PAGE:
A prospective cohort study was conducted in children <15 years of age who were hospitalized with DVI at Songklanagarind Hospital, Thailand, from January 2008 to August 2010. The severity of DVI was diagnosed according to the criteria of the World Health Organization (WHO) [26], primarily based on the presence of dengue IgM or a 4-fold increase in hemagglutination inhibition titers (HAI). Primary and secondary DVI were diagnosed if the HAI titers were <1∶1280 and ≥1∶2560, respectively. Dengue fever (DF) was diagnosed if the patient had acute febrile illness with or without hemorrhagic manifestation, and no evidence of plasma leakage. DHF was diagnosed if the patient fulfilled all of the following criteria: acute febrile illness, hemorrhagic manifestation, thrombocytopenia (<100,000 platelets/mm3), and evidence of plasma leakage as determined by hemoconcentration (hematocrit >20% above baseline), pleural or abdominal effusion (as revealed by radiography or another imaging method) or hypoalbuminemia. DHF grade I was diagnosed if the patient met all of the DHF criteria without evidence of circulatory failure. DHF grade II was diagnosed if the patient had evidence of a bleeding disorder. DHF grades III or IV (DSS) was diagnosed if the patient met all of the DHF criteria and there was also evidence of impending (narrow pulse pressure, <20 mmHg) or profound circulatory failure. Patients who had DF or DHF grades I or II were classified as non-DSS. Demographic characteristics and known potential risk factors for disease severity were recorded, including age, sex, weight standard deviation score (WSDS), obesity (WSDS >2), underweight (WSDS <−2), and severity of DVI according to the WHO criteria [26]. Hepatic failure was defined by the rapid development of severe acute liver injury with impaired synthetic function and encephalopathy in a patient with no history of liver disease. Dual infection was defined as a second non-DVI detected within 3 days after admission to the hospital.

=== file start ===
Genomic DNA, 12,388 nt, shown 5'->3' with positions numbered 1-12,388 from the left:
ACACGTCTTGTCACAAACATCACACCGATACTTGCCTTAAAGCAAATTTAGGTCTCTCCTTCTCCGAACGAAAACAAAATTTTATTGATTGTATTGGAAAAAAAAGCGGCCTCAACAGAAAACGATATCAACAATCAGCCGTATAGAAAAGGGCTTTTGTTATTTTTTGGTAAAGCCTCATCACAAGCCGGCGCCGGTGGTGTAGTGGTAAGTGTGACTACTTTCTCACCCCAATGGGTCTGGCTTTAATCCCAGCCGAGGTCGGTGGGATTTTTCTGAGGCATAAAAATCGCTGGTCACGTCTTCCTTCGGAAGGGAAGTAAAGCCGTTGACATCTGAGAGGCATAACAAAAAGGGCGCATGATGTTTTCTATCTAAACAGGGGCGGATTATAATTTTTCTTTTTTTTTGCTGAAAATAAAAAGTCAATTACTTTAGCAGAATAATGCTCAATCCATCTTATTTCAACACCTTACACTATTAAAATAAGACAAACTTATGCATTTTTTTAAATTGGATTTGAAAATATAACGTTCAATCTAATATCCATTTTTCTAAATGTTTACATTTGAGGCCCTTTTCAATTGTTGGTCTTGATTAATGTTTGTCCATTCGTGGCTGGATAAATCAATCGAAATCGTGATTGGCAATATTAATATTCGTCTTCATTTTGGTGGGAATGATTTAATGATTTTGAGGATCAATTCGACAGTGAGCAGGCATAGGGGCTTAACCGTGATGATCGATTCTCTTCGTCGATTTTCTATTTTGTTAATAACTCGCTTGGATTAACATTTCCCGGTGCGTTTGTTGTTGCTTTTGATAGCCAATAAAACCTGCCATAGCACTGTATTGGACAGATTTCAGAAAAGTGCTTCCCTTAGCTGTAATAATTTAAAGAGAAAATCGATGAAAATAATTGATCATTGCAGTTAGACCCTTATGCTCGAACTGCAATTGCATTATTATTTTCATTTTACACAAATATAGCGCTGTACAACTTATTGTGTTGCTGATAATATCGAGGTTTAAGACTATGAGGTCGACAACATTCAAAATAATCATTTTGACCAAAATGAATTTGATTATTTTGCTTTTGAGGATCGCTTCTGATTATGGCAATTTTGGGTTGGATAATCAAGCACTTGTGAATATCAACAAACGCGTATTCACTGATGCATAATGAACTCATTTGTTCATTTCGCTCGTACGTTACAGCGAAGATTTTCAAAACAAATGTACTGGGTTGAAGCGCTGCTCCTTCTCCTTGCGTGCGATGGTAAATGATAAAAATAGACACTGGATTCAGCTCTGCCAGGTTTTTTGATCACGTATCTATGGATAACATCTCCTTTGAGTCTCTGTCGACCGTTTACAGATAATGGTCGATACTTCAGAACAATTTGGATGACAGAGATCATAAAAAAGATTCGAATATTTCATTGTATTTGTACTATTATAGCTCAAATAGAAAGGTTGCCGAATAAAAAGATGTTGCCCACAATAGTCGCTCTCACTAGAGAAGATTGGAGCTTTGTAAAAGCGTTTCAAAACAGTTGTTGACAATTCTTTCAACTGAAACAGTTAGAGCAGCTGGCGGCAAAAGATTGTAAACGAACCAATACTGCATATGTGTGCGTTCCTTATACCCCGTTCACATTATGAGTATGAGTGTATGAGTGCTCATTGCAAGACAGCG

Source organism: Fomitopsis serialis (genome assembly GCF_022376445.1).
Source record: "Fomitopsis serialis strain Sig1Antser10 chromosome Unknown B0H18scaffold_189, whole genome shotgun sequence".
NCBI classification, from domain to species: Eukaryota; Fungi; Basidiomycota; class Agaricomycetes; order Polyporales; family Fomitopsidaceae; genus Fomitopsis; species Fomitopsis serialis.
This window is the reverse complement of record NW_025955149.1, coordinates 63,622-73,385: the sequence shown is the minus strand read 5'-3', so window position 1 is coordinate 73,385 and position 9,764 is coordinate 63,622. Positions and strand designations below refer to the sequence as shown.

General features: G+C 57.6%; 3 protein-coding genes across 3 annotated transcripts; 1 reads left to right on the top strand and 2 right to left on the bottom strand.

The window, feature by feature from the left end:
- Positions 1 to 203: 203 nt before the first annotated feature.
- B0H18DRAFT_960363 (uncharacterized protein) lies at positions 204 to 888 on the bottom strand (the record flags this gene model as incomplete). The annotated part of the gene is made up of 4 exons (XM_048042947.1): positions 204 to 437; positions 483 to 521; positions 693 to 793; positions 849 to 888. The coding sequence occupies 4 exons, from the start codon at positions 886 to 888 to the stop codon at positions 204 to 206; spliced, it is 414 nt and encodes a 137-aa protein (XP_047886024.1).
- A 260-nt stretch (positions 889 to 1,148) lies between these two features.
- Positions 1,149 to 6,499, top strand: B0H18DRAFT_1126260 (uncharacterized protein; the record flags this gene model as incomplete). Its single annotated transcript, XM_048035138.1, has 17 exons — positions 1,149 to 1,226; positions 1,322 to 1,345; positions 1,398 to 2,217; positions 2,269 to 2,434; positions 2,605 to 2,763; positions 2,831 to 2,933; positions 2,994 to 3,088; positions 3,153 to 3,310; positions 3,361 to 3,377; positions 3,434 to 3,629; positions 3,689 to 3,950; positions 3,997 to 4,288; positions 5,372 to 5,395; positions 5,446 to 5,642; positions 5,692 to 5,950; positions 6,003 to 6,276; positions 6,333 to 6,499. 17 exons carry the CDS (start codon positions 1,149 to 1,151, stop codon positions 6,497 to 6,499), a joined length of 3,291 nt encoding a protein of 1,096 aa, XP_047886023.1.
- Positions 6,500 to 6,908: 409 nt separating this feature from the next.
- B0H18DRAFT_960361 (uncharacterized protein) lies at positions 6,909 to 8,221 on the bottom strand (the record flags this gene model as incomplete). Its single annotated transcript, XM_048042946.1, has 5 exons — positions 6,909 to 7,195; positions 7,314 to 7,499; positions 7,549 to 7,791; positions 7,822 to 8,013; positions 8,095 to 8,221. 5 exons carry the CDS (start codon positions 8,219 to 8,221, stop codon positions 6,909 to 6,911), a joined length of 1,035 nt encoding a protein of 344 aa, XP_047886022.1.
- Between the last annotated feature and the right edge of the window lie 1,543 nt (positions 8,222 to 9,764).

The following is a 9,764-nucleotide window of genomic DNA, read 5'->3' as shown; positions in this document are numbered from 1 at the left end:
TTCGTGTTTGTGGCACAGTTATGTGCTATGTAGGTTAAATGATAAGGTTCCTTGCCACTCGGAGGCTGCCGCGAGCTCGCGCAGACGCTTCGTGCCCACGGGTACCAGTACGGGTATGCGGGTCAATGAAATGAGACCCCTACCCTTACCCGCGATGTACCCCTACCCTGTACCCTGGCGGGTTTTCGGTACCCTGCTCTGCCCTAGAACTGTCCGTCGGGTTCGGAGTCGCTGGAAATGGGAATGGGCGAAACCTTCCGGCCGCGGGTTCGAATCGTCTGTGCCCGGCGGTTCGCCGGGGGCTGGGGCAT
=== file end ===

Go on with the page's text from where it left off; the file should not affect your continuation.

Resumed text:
To determine the severity of plasma leakage and hepatitis, the highest and lowest values of hematocrit and liver function tests (LFTs), including aspartate aminotransferase (AST), alanine aminotransferase (ALT), total bilirubin, direct bilirubin, albumin, and alkaline phosphatase (ALP), were measured. Plasma zinc values, complete blood counts (CBCs), and LFTs were determined twice, first during the toxic phase (within 24 hours after defervescence or shock and before receiving blood products or colloidal fluid), and secondly 2 weeks after recovery. The plasma zinc levels were measured by flame-atomic absorption spectrophotometer (Varian Techtron, Australia) [27]. The normal plasma zinc level in a healthy child is 70–120 mcg/dL, and moderately and markedly decreased plasma zinc\were deemed in our patients at 40–60 and <40 mcg/dL, respectively.

Ethics statement

Permission from the institutional review board of Prince of Songkla University was obtained prior to conducting the study. Parents/guardians provided written, informed consent on behalf of all child participants.

Statistical analysis